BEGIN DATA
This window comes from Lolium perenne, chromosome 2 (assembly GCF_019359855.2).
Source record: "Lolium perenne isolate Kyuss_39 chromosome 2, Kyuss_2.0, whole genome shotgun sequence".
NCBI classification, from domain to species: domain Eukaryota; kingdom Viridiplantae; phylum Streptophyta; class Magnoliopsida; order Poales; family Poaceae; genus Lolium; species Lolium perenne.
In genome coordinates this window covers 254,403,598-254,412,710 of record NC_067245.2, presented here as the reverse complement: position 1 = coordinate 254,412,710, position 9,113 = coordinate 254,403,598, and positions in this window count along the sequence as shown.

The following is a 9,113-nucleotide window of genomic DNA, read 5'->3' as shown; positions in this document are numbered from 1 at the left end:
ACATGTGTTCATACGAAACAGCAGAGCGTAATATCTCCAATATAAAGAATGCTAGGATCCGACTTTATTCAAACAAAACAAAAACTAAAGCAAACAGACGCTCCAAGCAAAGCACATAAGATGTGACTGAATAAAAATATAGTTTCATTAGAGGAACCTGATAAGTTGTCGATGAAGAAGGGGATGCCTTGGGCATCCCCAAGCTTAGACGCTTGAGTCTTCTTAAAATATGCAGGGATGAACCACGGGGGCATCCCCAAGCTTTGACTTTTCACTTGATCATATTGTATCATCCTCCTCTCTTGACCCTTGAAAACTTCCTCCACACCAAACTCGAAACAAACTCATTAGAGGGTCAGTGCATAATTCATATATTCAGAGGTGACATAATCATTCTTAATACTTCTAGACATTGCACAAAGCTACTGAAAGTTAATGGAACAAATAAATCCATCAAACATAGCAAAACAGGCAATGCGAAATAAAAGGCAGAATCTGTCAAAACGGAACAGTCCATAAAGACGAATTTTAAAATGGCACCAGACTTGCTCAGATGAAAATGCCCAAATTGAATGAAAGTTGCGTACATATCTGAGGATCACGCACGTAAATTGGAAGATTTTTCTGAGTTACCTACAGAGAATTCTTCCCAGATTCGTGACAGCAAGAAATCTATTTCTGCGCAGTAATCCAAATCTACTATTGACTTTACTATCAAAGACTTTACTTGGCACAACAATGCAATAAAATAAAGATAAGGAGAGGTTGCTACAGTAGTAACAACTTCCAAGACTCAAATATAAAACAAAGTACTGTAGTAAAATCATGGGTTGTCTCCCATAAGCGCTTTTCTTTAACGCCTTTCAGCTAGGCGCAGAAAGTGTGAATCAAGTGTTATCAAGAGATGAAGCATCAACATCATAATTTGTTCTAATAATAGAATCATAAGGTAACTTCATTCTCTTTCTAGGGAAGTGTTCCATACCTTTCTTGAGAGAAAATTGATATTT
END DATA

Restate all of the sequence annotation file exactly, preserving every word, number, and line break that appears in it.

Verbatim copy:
This window comes from Lolium perenne, chromosome 2 (assembly GCF_019359855.2).
Source record: "Lolium perenne isolate Kyuss_39 chromosome 2, Kyuss_2.0, whole genome shotgun sequence".
NCBI classification, from domain to species: domain Eukaryota; kingdom Viridiplantae; phylum Streptophyta; class Magnoliopsida; order Poales; family Poaceae; genus Lolium; species Lolium perenne.
In genome coordinates this window covers 254,403,598-254,412,710 of record NC_067245.2, presented here as the reverse complement: position 1 = coordinate 254,412,710, position 9,113 = coordinate 254,403,598, and positions in this window count along the sequence as shown.

The following is a 9,113-nucleotide window of genomic DNA, read 5'->3' as shown; positions in this document are numbered from 1 at the left end:
ACATGTGTTCATACGAAACAGCAGAGCGTAATATCTCCAATATAAAGAATGCTAGGATCCGACTTTATTCAAACAAAACAAAAACTAAAGCAAACAGACGCTCCAAGCAAAGCACATAAGATGTGACTGAATAAAAATATAGTTTCATTAGAGGAACCTGATAAGTTGTCGATGAAGAAGGGGATGCCTTGGGCATCCCCAAGCTTAGACGCTTGAGTCTTCTTAAAATATGCAGGGATGAACCACGGGGGCATCCCCAAGCTTTGACTTTTCACTTGATCATATTGTATCATCCTCCTCTCTTGACCCTTGAAAACTTCCTCCACACCAAACTCGAAACAAACTCATTAGAGGGTCAGTGCATAATTCATATATTCAGAGGTGACATAATCATTCTTAATACTTCTAGACATTGCACAAAGCTACTGAAAGTTAATGGAACAAATAAATCCATCAAACATAGCAAAACAGGCAATGCGAAATAAAAGGCAGAATCTGTCAAAACGGAACAGTCCATAAAGACGAATTTTAAAATGGCACCAGACTTGCTCAGATGAAAATGCCCAAATTGAATGAAAGTTGCGTACATATCTGAGGATCACGCACGTAAATTGGAAGATTTTTCTGAGTTACCTACAGAGAATTCTTCCCAGATTCGTGACAGCAAGAAATCTATTTCTGCGCAGTAATCCAAATCTACTATTGACTTTACTATCAAAGACTTTACTTGGCACAACAATGCAATAAAATAAAGATAAGGAGAGGTTGCTACAGTAGTAACAACTTCCAAGACTCAAATATAAAACAAAGTACTGTAGTAAAATCATGGGTTGTCTCCCATAAGCGCTTTTCTTTAACGCCTTTCAGCTAGGCGCAGAAAGTGTGAATCAAGTGTTATCAAGAGATGAAGCATCAACATCATAATTTGTTCTAATAATAGAATCATAAGGTAACTTCATTCTCTTTCTAGGGAAGTGTTCCATACCTTTCTTGAGAGAAAATTGATATTT